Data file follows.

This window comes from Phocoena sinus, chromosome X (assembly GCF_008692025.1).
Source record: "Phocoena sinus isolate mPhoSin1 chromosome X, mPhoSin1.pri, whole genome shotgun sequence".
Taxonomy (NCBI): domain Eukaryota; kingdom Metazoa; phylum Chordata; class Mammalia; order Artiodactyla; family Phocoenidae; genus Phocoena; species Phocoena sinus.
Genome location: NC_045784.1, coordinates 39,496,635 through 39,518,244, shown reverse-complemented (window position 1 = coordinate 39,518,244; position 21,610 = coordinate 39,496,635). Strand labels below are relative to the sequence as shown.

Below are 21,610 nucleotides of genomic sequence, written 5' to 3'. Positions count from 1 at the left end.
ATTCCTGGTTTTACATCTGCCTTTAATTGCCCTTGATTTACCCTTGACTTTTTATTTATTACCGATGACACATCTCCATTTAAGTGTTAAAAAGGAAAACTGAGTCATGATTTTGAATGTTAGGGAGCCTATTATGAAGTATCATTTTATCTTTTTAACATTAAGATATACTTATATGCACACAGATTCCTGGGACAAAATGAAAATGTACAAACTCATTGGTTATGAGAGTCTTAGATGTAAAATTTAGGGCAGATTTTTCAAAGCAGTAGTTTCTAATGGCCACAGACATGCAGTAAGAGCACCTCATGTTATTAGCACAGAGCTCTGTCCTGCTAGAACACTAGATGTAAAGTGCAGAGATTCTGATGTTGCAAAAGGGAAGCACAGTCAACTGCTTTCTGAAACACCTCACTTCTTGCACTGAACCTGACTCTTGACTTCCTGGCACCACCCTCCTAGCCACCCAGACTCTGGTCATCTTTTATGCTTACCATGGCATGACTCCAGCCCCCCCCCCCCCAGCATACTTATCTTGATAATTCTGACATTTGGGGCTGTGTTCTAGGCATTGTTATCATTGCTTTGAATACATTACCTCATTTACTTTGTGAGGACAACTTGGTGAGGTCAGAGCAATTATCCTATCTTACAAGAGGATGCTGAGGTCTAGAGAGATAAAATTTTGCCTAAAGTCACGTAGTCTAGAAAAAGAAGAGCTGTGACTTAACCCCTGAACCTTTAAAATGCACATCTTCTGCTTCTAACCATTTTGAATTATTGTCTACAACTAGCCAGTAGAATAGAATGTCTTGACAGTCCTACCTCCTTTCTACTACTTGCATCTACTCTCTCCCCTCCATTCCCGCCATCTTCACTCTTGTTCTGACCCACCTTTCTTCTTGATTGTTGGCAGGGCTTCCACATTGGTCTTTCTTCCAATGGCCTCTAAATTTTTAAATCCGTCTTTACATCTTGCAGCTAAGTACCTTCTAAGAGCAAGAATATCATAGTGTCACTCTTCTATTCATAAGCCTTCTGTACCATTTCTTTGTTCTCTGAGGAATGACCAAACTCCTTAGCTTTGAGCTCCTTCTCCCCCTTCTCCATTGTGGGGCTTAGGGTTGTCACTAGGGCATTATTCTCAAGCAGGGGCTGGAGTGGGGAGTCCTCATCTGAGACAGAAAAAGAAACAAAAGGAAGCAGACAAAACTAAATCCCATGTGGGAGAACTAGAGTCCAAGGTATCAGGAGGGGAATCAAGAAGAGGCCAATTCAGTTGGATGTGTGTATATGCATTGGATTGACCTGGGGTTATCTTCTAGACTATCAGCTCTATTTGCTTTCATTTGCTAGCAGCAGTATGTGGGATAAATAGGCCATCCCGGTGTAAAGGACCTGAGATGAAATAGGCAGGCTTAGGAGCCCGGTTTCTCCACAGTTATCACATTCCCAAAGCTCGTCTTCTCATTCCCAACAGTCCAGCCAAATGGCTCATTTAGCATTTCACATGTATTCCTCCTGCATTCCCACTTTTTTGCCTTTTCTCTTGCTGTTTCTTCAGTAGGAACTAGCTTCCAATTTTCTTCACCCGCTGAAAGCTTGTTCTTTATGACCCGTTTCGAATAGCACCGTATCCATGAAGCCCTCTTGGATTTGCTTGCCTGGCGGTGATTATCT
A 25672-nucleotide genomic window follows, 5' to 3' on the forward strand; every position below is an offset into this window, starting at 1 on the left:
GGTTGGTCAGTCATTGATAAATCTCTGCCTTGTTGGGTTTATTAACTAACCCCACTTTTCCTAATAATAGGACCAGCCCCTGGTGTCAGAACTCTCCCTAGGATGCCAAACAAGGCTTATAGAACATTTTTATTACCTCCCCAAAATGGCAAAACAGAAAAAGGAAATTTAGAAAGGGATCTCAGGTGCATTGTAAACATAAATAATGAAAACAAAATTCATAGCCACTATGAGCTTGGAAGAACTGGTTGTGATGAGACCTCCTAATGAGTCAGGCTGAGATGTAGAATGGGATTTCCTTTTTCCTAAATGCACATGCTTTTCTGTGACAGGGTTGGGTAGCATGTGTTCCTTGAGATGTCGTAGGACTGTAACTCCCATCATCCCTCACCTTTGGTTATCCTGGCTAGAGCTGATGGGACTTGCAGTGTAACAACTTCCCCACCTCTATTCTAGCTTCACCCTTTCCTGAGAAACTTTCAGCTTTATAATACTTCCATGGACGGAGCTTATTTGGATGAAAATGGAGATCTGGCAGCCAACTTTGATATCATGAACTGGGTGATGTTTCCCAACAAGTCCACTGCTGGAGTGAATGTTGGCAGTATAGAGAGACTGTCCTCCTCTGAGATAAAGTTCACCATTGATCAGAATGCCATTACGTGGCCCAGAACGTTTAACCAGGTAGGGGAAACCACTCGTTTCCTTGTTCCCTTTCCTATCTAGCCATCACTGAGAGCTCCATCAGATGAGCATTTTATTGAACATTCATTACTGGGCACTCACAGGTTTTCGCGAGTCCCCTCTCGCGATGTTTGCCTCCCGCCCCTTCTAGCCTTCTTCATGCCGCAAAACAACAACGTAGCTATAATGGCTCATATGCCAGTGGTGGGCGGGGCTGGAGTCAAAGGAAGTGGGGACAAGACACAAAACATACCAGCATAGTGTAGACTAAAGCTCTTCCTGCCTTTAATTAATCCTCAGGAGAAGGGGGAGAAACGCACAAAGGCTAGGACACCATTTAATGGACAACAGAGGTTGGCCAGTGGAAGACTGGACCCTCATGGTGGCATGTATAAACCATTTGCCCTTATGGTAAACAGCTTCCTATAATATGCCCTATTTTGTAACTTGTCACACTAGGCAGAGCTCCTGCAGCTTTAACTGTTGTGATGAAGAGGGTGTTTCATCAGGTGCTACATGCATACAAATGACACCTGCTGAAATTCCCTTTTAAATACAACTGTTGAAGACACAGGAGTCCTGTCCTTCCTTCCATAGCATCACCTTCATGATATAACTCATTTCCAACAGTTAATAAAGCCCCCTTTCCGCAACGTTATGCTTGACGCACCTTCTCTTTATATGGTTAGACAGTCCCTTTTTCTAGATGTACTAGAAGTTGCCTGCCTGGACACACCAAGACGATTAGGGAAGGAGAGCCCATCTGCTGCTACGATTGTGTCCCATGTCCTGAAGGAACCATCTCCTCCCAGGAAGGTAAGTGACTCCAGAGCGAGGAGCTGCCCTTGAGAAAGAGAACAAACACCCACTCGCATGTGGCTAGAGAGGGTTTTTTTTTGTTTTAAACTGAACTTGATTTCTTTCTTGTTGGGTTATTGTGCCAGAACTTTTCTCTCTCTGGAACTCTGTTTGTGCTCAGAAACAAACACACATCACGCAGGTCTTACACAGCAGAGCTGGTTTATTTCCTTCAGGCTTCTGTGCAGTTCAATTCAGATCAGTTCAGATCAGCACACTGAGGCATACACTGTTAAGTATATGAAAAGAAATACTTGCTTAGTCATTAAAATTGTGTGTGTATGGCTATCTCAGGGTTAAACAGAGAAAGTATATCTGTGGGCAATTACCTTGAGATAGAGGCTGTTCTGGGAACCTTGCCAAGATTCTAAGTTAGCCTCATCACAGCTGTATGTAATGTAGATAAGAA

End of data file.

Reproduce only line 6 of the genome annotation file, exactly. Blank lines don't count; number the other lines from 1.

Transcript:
ATTCCTGGTTTTACATCTGCCTTTAATTGCCCTTGATTTACCCTTGACTTTTTATTTATTACCGATGACACATCTCCATTTAAGTGTTAAAAAGGAAAACTGAGTCATGATTTTGAATGTTAGGGAGCCTATTATGAAGTATCATTTTATCTTTTTAACATTAAGATATACTTATATGCACACAGATTCCTGGGACAAAATGAAAATGTACAAACTCATTGGTTATGAGAGTCTTAGATGTAAAATTTAGGGCAGATTTTTCAAAGCAGTAGTTTCTAATGGCCACAGACATGCAGTAAGAGCACCTCATGTTATTAGCACAGAGCTCTGTCCTGCTAGAACACTAGATGTAAAGTGCAGAGATTCTGATGTTGCAAAAGGGAAGCACAGTCAACTGCTTTCTGAAACACCTCACTTCTTGCACTGAACCTGACTCTTGACTTCCTGGCACCACCCTCCTAGCCACCCAGACTCTGGTCATCTTTTATGCTTACCATGGCATGACTCCAGCCCCCCCCCCCCCAGCATACTTATCTTGATAATTCTGACATTTGGGGCTGTGTTCTAGGCATTGTTATCATTGCTTTGAATACATTACCTCATTTACTTTGTGAGGACAACTTGGTGAGGTCAGAGCAATTATCCTATCTTACAAGAGGATGCTGAGGTCTAGAGAGATAAAATTTTGCCTAAAGTCACGTAGTCTAGAAAAAGAAGAGCTGTGACTTAACCCCTGAACCTTTAAAATGCACATCTTCTGCTTCTAACCATTTTGAATTATTGTCTACAACTAGCCAGTAGAATAGAATGTCTTGACAGTCCTACCTCCTTTCTACTACTTGCATCTACTCTCTCCCCTCCATTCCCGCCATCTTCACTCTTGTTCTGACCCACCTTTCTTCTTGATTGTTGGCAGGGCTTCCACATTGGTCTTTCTTCCAATGGCCTCTAAATTTTTAAATCCGTCTTTACATCTTGCAGCTAAGTACCTTCTAAGAGCAAGAATATCATAGTGTCACTCTTCTATTCATAAGCCTTCTGTACCATTTCTTTGTTCTCTGAGGAATGACCAAACTCCTTAGCTTTGAGCTCCTTCTCCCCCTTCTCCATTGTGGGGCTTAGGGTTGTCACTAGGGCATTATTCTCAAGCAGGGGCTGGAGTGGGGAGTCCTCATCTGAGACAGAAAAAGAAACAAAAGGAAGCAGACAAAACTAAATCCCATGTGGGAGAACTAGAGTCCAAGGTATCAGGAGGGGAATCAAGAAGAGGCCAATTCAGTTGGATGTGTGTATATGCATTGGATTGACCTGGGGTTATCTTCTAGACTATCAGCTCTATTTGCTTTCATTTGCTAGCAGCAGTATGTGGGATAAATAGGCCATCCCGGTGTAAAGGACCTGAGATGAAATAGGCAGGCTTAGGAGCCCGGTTTCTCCACAGTTATCACATTCCCAAAGCTCGTCTTCTCATTCCCAACAGTCCAGCCAAATGGCTCATTTAGCATTTCACATGTATTCCTCCTGCATTCCCACTTTTTTGCCTTTTCTCTTGCTGTTTCTTCAGTAGGAACTAGCTTCCAATTTTCTTCACCCGCTGAAAGCTTGTTCTTTATGACCCGTTTCGAATAGCACCGTATCCATGAAGCCCTCTTGGATTTGCTTGCCTGGCGGTGATTATCT